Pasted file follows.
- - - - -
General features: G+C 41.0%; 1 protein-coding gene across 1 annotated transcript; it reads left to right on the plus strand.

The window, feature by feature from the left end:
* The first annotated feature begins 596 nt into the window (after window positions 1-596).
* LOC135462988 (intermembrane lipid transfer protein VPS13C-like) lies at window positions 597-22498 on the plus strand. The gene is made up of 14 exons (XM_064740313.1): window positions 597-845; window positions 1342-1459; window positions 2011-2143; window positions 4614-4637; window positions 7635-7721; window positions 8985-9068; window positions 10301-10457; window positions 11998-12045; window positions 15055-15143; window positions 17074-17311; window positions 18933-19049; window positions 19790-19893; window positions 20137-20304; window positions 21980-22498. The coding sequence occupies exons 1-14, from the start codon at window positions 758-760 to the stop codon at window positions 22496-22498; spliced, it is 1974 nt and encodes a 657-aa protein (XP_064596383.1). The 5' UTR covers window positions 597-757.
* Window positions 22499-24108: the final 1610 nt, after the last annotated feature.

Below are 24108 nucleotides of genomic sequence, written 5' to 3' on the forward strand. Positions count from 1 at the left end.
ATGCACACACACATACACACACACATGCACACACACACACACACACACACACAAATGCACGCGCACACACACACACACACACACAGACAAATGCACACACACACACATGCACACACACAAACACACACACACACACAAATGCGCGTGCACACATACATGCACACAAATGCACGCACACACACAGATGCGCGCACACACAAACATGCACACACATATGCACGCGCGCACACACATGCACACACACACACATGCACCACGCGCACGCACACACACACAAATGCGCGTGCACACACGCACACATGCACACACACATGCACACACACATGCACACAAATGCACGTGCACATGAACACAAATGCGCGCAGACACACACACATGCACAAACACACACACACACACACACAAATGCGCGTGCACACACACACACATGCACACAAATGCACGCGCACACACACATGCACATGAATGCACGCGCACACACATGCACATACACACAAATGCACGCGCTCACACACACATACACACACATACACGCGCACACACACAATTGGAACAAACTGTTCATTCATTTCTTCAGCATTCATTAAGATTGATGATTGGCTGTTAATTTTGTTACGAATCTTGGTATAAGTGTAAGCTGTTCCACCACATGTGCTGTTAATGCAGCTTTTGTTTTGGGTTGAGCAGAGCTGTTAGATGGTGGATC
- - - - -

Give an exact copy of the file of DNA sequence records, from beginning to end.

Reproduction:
General features: G+C 41.0%; 1 protein-coding gene across 1 annotated transcript; it reads left to right on the plus strand.

The window, feature by feature from the left end:
* The first annotated feature begins 596 nt into the window (after window positions 1-596).
* LOC135462988 (intermembrane lipid transfer protein VPS13C-like) lies at window positions 597-22498 on the plus strand. The gene is made up of 14 exons (XM_064740313.1): window positions 597-845; window positions 1342-1459; window positions 2011-2143; window positions 4614-4637; window positions 7635-7721; window positions 8985-9068; window positions 10301-10457; window positions 11998-12045; window positions 15055-15143; window positions 17074-17311; window positions 18933-19049; window positions 19790-19893; window positions 20137-20304; window positions 21980-22498. The coding sequence occupies exons 1-14, from the start codon at window positions 758-760 to the stop codon at window positions 22496-22498; spliced, it is 1974 nt and encodes a 657-aa protein (XP_064596383.1). The 5' UTR covers window positions 597-757.
* Window positions 22499-24108: the final 1610 nt, after the last annotated feature.

Below are 24108 nucleotides of genomic sequence, written 5' to 3' on the forward strand. Positions count from 1 at the left end.
ATGCACACACACATACACACACACATGCACACACACACACACACACACACACAAATGCACGCGCACACACACACACACACACACAGACAAATGCACACACACACACATGCACACACACAAACACACACACACACACAAATGCGCGTGCACACATACATGCACACAAATGCACGCACACACACAGATGCGCGCACACACAAACATGCACACACATATGCACGCGCGCACACACATGCACACACACACACATGCACCACGCGCACGCACACACACACAAATGCGCGTGCACACACGCACACATGCACACACACATGCACACACACATGCACACAAATGCACGTGCACATGAACACAAATGCGCGCAGACACACACACATGCACAAACACACACACACACACACACAAATGCGCGTGCACACACACACACATGCACACAAATGCACGCGCACACACACATGCACATGAATGCACGCGCACACACATGCACATACACACAAATGCACGCGCTCACACACACATACACACACATACACGCGCACACACACAATTGGAACAAACTGTTCATTCATTTCTTCAGCATTCATTAAGATTGATGATTGGCTGTTAATTTTGTTACGAATCTTGGTATAAGTGTAAGCTGTTCCACCACATGTGCTGTTAATGCAGCTTTTGTTTTGGGTTGAGCAGAGCTGTTAGATGGTGGATC